Healthy Living Blog – Elder Abuse: The Ugly Side of Caregiving
For National Family Caregivers Month, we are also highlighting a negative part of caregiving: elder abuse. When caregivers or another trusted person intentionally harms an older adult in their care, it is called elder abuse. It can include: physical abuse, sexual abuse, emotional/psychological abuse, financial abuse, neglect, and abandonment. It’s important to raise awareness about this serious problem, especially as the older adult population continues to grow in the U.S.
How common is elder abuse in the U.S.?
Sadly, elder abuse is common:
- About 1 in 10 people (10%) aged 60+ have experienced some form of elder abuse.
- It’s estimated that about 5 million older adults are abused each year. This number may be higher because of a lack of reporting.
Risk factors for elder abuse
Older adults who are socially isolated and mentally impaired (have dementia or Alzheimer’s) are more at risk of experiencing elder abuse. Also, elder abuse happens to older adults with other disabilities.
Risk factors for perpetration (the abuser):
- Not prepared or don’t have enough training for caregiving responsibilities
- Had to begin caregiving at a young age
- Have poor coping skills to deal with stress
- Have been exposed to abuse as a child
- High emotional and financial dependence on an older adult
- Lack of a social support system
- Have had disruptive behavior in the past
The effects of elder abuse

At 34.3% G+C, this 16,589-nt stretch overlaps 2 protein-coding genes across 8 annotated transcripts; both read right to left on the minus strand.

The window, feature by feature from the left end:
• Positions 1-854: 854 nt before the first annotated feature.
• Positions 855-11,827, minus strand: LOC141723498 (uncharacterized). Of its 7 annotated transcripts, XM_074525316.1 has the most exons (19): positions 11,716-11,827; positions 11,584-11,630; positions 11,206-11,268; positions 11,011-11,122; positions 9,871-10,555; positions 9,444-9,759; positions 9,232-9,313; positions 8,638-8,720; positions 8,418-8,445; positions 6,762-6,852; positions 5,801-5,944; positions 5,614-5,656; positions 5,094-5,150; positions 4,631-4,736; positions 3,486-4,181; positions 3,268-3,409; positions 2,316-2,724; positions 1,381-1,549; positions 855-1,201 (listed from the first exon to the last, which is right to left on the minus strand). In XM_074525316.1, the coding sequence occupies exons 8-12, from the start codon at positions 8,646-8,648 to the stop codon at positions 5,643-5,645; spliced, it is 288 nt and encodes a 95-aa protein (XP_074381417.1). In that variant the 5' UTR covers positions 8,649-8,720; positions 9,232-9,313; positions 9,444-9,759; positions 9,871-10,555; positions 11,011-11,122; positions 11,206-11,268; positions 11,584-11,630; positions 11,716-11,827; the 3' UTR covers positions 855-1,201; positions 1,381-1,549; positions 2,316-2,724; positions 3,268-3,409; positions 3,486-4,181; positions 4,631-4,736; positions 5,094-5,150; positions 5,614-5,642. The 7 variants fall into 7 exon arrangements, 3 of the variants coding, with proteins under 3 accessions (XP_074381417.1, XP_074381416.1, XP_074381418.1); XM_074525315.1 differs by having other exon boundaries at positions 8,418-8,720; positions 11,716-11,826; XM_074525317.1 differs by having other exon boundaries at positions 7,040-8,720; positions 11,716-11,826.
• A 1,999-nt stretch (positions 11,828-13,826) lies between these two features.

- Older adults who have been abused have a 300% higher risk of death than those who have not been abused.
- Overall, elder abuse though financial exploitation is the most reported form of abuse.
How to prevent elder abuse
Caregivers, who may be family or professionals, and older adults need to learn about elder abuse and its warning signs. Older adults can prevent elder abuse themselves by:
- Taking care of your health.
- Planning for your own future. This includes writing a living will with the help of a lawyer to make your own health care choices.
- Staying social. Be involved with your community and stay connected with your family and friends. This helps to reduce social isolation.
- Protecting your personal information. This includes opening your own mail, never giving your information over the phone, and using direct deposit for your checks.
- Having your own phone. This helps to keep your independence.
- Knowing your rights! You have the right to voice your concerns with a family caregiver. Just because they are family doesn’t mean they can mistreat you.
Have questions or curious to learn more? Please reach out to our Health Center and make an appointment to speak with a doctor. AACI provides services in English, Spanish, Mandarin, Cantonese, Vietnamese, and many other languages. Call (408) 975-2763 to schedule your appointment today!